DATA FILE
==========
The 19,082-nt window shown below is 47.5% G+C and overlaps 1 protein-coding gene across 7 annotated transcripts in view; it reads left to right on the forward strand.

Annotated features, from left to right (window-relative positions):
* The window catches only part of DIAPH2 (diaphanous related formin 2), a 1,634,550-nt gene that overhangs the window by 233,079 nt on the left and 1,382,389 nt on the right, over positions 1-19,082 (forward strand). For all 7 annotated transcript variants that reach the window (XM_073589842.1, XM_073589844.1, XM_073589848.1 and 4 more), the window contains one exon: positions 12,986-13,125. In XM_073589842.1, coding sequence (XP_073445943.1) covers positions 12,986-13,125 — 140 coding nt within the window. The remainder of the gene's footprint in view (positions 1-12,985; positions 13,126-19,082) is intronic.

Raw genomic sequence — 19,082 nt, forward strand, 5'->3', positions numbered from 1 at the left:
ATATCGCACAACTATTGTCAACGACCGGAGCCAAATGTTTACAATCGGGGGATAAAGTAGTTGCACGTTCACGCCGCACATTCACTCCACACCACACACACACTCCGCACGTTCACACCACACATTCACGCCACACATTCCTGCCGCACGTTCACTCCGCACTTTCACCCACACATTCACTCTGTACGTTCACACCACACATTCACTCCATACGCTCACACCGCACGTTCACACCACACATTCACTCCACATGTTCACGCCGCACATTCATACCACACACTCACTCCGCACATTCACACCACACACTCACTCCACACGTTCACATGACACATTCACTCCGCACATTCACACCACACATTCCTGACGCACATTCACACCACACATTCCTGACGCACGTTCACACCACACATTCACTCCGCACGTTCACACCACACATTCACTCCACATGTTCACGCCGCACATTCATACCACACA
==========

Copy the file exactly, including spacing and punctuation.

The 19,082-nt window shown below is 47.5% G+C and overlaps 1 protein-coding gene across 7 annotated transcripts in view; it reads left to right on the forward strand.

Annotated features, from left to right (window-relative positions):
* The window catches only part of DIAPH2 (diaphanous related formin 2), a 1,634,550-nt gene that overhangs the window by 233,079 nt on the left and 1,382,389 nt on the right, over positions 1-19,082 (forward strand). For all 7 annotated transcript variants that reach the window (XM_073589842.1, XM_073589844.1, XM_073589848.1 and 4 more), the window contains one exon: positions 12,986-13,125. In XM_073589842.1, coding sequence (XP_073445943.1) covers positions 12,986-13,125 — 140 coding nt within the window. The remainder of the gene's footprint in view (positions 1-12,985; positions 13,126-19,082) is intronic.

Raw genomic sequence — 19,082 nt, forward strand, 5'->3', positions numbered from 1 at the left:
ATATCGCACAACTATTGTCAACGACCGGAGCCAAATGTTTACAATCGGGGGATAAAGTAGTTGCACGTTCACGCCGCACATTCACTCCACACCACACACACACTCCGCACGTTCACACCACACATTCACGCCACACATTCCTGCCGCACGTTCACTCCGCACTTTCACCCACACATTCACTCTGTACGTTCACACCACACATTCACTCCATACGCTCACACCGCACGTTCACACCACACATTCACTCCACATGTTCACGCCGCACATTCATACCACACACTCACTCCGCACATTCACACCACACACTCACTCCACACGTTCACATGACACATTCACTCCGCACATTCACACCACACATTCCTGACGCACATTCACACCACACATTCCTGACGCACGTTCACACCACACATTCACTCCGCACGTTCACACCACACATTCACTCCACATGTTCACGCCGCACATTCATACCACACA